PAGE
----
aureus (MRSA) is a worldwide problem in clinical medicine. Despite much research and development there is no approved vaccine for S. aureus.Methicillin-resistant Staphylococcus aureus General characteristics Methicillin-resistant Staphylococcus aureus (MRSA) is any strain of Staphylococcus aureus that has developed through horizontal gene transfer and natural selection, multi resistance to beta lactum antibiotics, which includes penicillins and the cephalosporins.
Pathogenicity MRSA is an emerging cause of infections outside of health care settings. Skin infection and necrotizing pneumonia have been reported as the cases of infections caused by MRSA. It is a common Gram-negative bacterium.
Cell structure is rod-shaped. P. aeruginosa can cause disease in plants and animals. It is a medically important species. P. aeruginosa is a multidrug resistant pathogen recognized. They have intrinsically advanced antibiotic resistance mechanisms. P.
aeruginosa associated with serious illnesses hospital acquired infections. Such as ventilator associated pneumonia and various sepsis syndromes. P. aeruginosa is most notably cystic fibrosis and traumatic burns.
It is also found generally in the immunocompromised. But can infect the immunocompetent. Treatment of P. aeruginosa infections difficult due to its natural resistance to antibiotics. Advanced antibiotic drug regimens are needed adverse effects may result.E.
coli is a Gram-negative, facultative, rod-shaped, anaerobic, coliform bacterium of the genus Escherichia. That is commonly found in the lower intestine of warm-blooded organisms (endotherms). Most strains are harmless.
Some serotypes can cause food poisoning. Due to food contamination they are occasionally responsible for product recalls . The harmless strains are part of the normal flora of the gut. Also they can benefit their hosts by producing vitamin K2. E. coli are preventing colonization of the intestine with pathogenic bacteria.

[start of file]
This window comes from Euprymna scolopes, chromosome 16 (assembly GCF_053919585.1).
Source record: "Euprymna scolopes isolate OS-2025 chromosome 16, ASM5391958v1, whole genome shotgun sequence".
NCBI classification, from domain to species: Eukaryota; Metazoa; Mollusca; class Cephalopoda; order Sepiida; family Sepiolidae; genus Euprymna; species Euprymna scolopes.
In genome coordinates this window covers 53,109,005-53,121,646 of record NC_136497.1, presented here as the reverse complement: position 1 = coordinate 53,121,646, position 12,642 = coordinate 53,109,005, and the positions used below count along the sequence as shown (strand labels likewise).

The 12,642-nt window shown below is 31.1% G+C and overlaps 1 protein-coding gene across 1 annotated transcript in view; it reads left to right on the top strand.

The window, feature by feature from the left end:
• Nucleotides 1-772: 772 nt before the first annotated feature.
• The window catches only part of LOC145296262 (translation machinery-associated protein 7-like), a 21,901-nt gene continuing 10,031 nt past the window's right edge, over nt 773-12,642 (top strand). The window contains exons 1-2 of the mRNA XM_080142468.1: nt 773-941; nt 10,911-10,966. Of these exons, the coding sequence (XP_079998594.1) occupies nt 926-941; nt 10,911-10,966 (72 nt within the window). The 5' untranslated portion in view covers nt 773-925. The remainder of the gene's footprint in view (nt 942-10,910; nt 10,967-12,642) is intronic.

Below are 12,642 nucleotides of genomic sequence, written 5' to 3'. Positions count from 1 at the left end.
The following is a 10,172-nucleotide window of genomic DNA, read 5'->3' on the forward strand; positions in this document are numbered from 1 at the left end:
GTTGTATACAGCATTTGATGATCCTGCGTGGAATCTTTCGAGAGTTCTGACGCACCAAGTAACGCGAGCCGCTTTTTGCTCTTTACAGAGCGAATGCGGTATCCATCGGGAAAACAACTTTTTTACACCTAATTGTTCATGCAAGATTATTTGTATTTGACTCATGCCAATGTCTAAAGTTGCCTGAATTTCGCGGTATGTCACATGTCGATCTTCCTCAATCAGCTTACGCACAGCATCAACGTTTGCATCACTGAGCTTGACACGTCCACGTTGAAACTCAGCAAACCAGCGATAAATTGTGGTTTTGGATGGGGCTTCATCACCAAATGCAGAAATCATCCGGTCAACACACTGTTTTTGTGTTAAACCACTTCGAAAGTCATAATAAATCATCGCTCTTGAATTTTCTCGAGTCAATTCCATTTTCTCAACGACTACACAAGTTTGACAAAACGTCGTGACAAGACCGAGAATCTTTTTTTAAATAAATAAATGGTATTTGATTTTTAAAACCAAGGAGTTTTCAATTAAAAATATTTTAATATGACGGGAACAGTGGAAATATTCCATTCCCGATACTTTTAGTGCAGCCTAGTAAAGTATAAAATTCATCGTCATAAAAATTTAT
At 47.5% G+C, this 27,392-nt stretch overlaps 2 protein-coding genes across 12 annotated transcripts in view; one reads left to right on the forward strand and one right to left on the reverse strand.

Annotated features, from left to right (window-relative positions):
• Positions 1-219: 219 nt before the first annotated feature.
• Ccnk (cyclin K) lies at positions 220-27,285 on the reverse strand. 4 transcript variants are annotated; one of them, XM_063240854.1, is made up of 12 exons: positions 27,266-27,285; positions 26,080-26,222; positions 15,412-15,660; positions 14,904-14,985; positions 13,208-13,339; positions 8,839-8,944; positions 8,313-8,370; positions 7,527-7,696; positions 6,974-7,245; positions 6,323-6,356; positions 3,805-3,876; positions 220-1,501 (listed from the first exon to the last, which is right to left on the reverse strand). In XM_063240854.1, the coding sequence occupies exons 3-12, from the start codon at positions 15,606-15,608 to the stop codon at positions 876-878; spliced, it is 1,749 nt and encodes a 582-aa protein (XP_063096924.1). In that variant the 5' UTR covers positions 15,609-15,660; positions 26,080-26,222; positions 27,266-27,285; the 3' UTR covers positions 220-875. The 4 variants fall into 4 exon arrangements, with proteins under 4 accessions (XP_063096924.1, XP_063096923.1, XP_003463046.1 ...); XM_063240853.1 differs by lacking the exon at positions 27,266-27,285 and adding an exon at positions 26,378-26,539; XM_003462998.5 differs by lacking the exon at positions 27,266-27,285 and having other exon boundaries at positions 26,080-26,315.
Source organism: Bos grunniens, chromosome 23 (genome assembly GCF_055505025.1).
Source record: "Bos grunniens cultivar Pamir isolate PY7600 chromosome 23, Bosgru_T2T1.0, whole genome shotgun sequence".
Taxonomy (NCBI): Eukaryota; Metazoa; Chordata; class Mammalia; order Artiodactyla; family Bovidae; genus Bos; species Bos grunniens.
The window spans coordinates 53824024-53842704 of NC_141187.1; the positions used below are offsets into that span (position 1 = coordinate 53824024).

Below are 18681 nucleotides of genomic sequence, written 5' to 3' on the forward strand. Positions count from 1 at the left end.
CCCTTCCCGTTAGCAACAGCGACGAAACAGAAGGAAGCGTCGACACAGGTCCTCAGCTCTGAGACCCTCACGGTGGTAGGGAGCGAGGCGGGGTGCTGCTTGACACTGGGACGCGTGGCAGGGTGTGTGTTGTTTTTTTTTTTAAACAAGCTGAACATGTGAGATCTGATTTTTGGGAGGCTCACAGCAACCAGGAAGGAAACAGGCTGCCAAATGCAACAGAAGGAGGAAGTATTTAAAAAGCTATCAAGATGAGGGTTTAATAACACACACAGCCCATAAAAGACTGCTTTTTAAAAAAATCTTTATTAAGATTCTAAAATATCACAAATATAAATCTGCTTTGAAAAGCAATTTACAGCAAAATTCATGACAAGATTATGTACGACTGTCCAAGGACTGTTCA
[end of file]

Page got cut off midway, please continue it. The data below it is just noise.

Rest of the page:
They have a symbiotic relationship. They expelled into the environment within fecal matter. E. coli grows massively in fresh fecal matter under aerobic conditions. Its numbers decline slowly afterwards.Each class of antimicrobial agents has a unique mode of action. In order to understand how antimicrobial agents work it is necessary to study some basic features of bacterial cell structure and how target sites of antimicrobial agents function in the bacterial cell.
Although the structures of gram-positive and gram-negative bacteria are similar, there are several key differences prevail between them. These differences are responsible for the ability of an antimicrobial agent to inhibit the growth of either gram-positive or gram-negative bacteria. However, some agents are active on both types of bacteria and these often are referred to as broad-spectrum agents.
Bacteriostatic agents, such as tetracycline, inhibit the growth and multiplication of bacteria. Upon exposure to a bacteriostatic agent, cells in a susceptible population stop dividing. However if the agent is removed, the cells once again able to multiply. Bactericidal agents, such as fluoroquinolones, not only inhibit the growth of cells but also trigger pathways within the cell that lead to cell death. The actions of bactericidal drugs are irreversible.Phytochemicals are non-nutritive plant chemicals. They have protectiveor disease preventive properties.
There are more than thousand known phytochemicals.They are non-essential nutrients, because that they are not required by thehuman body for sustaining life. It is well-known that plant produces thesechemicals to protect them. But recent researches demonstrate that they can alsoprotect humans against diseases. There are many phytochemicals and each worksdifferently.
Some possible actions are antioxidant, hormonal action, stimulation ofenzymes, interference with DNA replication, anti-bacterial effect and physicalaction